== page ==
My clients and colleagues! I feel lucky to be surrounded by so many smart, unique and compassionate people. Having overcome an eating disorder myself, I’m excited about helping other people recover too.


Thank you Brooke! For more information on Brooke's new business, please visit


April Featured Dietitian Garalynne Binford

Tell us about your work...

I work as an eating disorder dietitian in a public funded regional outpatient
service called the Auckland Regional Eating Disorders Service.  Part of my
job is providing direct outpatient nutrition education and counselling to adults with eating disorders. The adult team is multi-disciplinary and works really closely together. The other part of my job is providing consultation to other services in our region.  Mostly that involves me seeing patients short-term while they’re getting the rest of their outpatient treatment in a different mental health service.  It also involves training dietitians in the mental health side of eating disorders and training mental health professionals in the food side of eating disorders. 


I’m also lucky to have been given work time to complete a Masters research thesis
entitled Normalised Eating in the Treatment of Eating Disorders.


What is eating disorder treatment like in New Zealand?

I grew up and trained in Seattle, but I’ve only ever worked in eating disorders in New Zealand. Most of the treatment is provided by publicly funded services.  Most of it is delivered in an outpatient setting, and a lot of that is delivered by non-specialist clinicians.  A big chunk is also delivered in residential facilities. New Zealand uses a “hub and spoke” model for eating disorder service delivery.  There are three main “hubs” (Auckland, Wellington and Christchurch). They all have residential services attached to them. In addition to providing direct care to the large cities they’re located in, they all provide consultation across their region (for Auckland, that’s the top half of the North Island). So that way the whole country is covered by public funded specialist care.  


How do you envision our profession moving forward?

If dietitians are going to survive working in mental health settings, I think we need to be recognised as mental health clinicians. Mental health needs to be a larger component of dietetics curriculum. But if one is going to work in mental health, there needs to be certification which allows dietitians to competently assess psychiatric risk as part of their core role, just like other mental health professionals.  Dietitians are also at very high risk of not being recognised as an evidenced-based profession in eating disorders. Well-designed research studies describing dietitian interventions and evaluating their effectiveness are sorely needed.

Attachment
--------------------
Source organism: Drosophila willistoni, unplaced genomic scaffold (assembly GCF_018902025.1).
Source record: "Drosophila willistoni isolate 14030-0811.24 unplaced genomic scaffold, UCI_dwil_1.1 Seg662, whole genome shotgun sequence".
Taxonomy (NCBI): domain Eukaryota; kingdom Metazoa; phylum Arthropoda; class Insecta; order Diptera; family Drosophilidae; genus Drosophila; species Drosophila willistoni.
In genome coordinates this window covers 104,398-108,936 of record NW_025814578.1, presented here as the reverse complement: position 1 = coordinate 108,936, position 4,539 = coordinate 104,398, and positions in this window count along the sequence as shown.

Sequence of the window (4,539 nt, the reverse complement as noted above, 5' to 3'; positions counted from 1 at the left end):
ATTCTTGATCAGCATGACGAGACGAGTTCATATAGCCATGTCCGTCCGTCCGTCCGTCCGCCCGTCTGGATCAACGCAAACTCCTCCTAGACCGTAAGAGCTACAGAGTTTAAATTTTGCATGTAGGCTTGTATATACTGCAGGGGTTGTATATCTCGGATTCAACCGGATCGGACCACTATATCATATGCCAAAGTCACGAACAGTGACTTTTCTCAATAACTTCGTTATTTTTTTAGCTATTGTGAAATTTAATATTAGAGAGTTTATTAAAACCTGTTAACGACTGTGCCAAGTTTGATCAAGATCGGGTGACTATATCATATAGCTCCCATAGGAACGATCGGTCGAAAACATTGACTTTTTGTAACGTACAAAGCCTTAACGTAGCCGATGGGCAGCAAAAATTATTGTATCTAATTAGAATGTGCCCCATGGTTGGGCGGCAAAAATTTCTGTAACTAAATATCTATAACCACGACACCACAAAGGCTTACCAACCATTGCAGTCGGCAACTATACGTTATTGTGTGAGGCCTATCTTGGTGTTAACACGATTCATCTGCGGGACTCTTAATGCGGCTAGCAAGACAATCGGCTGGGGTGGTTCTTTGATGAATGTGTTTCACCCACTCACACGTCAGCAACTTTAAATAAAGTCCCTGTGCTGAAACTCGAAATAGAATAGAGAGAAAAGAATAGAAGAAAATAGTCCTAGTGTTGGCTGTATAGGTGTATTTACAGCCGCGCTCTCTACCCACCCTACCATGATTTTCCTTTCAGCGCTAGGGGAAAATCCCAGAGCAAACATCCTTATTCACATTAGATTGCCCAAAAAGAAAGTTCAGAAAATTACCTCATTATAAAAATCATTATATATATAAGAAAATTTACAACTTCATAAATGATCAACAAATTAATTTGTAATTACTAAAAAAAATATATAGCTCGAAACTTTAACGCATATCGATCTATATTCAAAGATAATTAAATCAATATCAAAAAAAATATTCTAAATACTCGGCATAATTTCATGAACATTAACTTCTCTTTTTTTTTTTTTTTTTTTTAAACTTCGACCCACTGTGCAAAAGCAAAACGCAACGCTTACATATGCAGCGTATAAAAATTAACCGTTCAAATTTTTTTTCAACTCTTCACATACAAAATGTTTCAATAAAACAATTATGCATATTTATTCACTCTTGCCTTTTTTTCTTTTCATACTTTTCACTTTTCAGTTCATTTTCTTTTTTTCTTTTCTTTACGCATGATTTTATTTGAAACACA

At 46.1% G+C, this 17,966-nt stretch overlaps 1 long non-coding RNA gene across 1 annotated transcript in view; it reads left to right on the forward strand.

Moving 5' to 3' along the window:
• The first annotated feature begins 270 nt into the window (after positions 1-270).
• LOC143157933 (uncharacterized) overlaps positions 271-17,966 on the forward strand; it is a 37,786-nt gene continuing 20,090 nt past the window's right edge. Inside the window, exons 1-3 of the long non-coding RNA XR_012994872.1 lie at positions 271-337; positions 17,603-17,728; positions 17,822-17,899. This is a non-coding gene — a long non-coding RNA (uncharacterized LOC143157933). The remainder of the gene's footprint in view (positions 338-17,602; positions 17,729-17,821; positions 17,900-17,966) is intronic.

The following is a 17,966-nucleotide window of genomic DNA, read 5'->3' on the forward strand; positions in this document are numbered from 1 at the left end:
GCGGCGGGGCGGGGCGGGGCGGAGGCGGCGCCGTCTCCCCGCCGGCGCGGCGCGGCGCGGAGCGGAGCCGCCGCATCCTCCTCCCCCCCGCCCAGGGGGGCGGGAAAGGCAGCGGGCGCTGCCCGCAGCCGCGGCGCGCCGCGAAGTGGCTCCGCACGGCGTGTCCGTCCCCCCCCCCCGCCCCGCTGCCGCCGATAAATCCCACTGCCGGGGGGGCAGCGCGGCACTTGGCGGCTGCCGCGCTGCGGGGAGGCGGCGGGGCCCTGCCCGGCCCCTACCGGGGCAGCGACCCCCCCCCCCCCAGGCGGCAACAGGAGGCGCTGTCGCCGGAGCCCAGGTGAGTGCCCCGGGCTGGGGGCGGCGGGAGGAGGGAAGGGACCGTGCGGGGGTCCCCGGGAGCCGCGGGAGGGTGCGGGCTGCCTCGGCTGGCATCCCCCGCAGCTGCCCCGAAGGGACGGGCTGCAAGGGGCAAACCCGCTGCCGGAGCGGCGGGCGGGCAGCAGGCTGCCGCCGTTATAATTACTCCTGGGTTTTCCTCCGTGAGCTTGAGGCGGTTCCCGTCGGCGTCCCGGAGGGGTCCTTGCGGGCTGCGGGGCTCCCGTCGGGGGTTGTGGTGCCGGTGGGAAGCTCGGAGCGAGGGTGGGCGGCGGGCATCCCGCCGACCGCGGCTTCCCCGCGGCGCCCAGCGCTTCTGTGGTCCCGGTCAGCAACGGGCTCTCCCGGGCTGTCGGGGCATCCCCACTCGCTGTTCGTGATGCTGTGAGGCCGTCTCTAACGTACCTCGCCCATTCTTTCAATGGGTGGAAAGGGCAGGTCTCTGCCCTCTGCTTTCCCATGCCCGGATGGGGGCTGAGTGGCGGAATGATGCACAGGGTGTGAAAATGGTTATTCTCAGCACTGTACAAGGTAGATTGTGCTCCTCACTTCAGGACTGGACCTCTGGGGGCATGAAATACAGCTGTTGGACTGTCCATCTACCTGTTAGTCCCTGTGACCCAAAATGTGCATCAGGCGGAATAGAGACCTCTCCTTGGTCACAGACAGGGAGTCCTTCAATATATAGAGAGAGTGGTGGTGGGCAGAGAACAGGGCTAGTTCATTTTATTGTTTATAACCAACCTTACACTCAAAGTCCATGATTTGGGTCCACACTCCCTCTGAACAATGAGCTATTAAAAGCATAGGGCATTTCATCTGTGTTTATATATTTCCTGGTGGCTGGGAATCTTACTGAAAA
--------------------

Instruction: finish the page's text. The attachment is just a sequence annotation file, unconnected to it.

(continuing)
March Featured Dietitian Leanne Johnson

What is your current position?

I am currently a Registered Dietitian and Owner of Soulfull Nutrition Counselling. I started Soulfull Nutrition Counselling because of my nvolvement with schools, the church community, and the sport of roller derby. My eyes were opened to the vulnerability and tenderness of the girls and women within these environments, many of whom had expressed to me their struggles with disordered eating behaviors and clinically diagnosed eating disorders.


I did some research and there seemed to be a gap in my community where people with eating disorders were falling through. The prevention initiatives and treatment options in this area were minimal with limited access, and I began to realize that if I didn't take a step of faith to provide help, that perhaps no one else would. It became my mission to provide kind and compassionate nutrition counselling to all clients struggling with food and/or weight issues, and to offer prayer and encouragement to those whose faith is an important part of them.


With ongoing training and supervision, volunteering services, providing community presentations, and promoting awareness of my services, Soulfull Nutrition Counselling is beginning to fill that gap. I have begun making strong community connections with other health care professionals to facilitate the
inter-disciplinary team treatment which is so key for eating disorder  recovery. I am looking forward to what the future has in store.

What do you see as barriers to our field in Canada?


The biggest barriers for EDDs in Canada are a lack of

trained Supervisors, a  non-standardized process for specializing in eating disorder treatment, and  what I believe to be a professional fear of helping clients or patients with disordered eating behaviors. Though in the past year I have seen many positive steps in mental health awareness and materials highlighting the importance of nutrition for psychological illnesses, there needs to be more national collaboration from dietitians in Canada to address our role in providing help at each level of treatment for eating disorders.

What do you hope to see in 10 years in our profession?

In 10 years I would like to see a paradigm shift in our professional

beliefs of what defines health. We live in a weight/shape/size/food

focused society fixated on numbers, calories, and BMI.

If we can remold our own perceptions in dietetics and encourage

patients and clients to understand that health and happiness

does not come from controlling our food and weight,

but that such joy comes from nourishing and accepting ourselves,